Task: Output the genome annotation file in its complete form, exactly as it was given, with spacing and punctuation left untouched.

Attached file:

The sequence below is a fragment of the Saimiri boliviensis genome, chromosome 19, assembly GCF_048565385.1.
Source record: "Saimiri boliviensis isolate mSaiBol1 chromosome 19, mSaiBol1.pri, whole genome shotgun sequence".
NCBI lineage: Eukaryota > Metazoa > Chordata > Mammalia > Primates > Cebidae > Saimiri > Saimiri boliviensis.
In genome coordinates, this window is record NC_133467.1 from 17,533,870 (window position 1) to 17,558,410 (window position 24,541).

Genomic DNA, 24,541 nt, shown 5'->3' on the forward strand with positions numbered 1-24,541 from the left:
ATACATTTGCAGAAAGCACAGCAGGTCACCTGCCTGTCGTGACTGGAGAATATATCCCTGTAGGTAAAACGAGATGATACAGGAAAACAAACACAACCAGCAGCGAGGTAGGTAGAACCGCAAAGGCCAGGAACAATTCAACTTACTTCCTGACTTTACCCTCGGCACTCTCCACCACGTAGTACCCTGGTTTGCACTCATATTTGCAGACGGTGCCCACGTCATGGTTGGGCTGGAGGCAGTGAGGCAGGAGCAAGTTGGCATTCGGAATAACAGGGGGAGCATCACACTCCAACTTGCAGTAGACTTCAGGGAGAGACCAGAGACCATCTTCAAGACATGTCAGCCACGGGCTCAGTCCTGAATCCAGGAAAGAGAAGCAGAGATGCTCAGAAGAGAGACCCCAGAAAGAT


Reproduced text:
The sequence below is a fragment of the Saimiri boliviensis genome, chromosome 19, assembly GCF_048565385.1.
Source record: "Saimiri boliviensis isolate mSaiBol1 chromosome 19, mSaiBol1.pri, whole genome shotgun sequence".
NCBI lineage: Eukaryota > Metazoa > Chordata > Mammalia > Primates > Cebidae > Saimiri > Saimiri boliviensis.
In genome coordinates, this window is record NC_133467.1 from 17,533,870 (window position 1) to 17,558,410 (window position 24,541).

Genomic DNA, 24,541 nt, shown 5'->3' on the forward strand with positions numbered 1-24,541 from the left:
ATACATTTGCAGAAAGCACAGCAGGTCACCTGCCTGTCGTGACTGGAGAATATATCCCTGTAGGTAAAACGAGATGATACAGGAAAACAAACACAACCAGCAGCGAGGTAGGTAGAACCGCAAAGGCCAGGAACAATTCAACTTACTTCCTGACTTTACCCTCGGCACTCTCCACCACGTAGTACCCTGGTTTGCACTCATATTTGCAGACGGTGCCCACGTCATGGTTGGGCTGGAGGCAGTGAGGCAGGAGCAAGTTGGCATTCGGAATAACAGGGGGAGCATCACACTCCAACTTGCAGTAGACTTCAGGGAGAGACCAGAGACCATCTTCAAGACATGTCAGCCACGGGCTCAGTCCTGAATCCAGGAAAGAGAAGCAGAGATGCTCAGAAGAGAGACCCCAGAAAGAT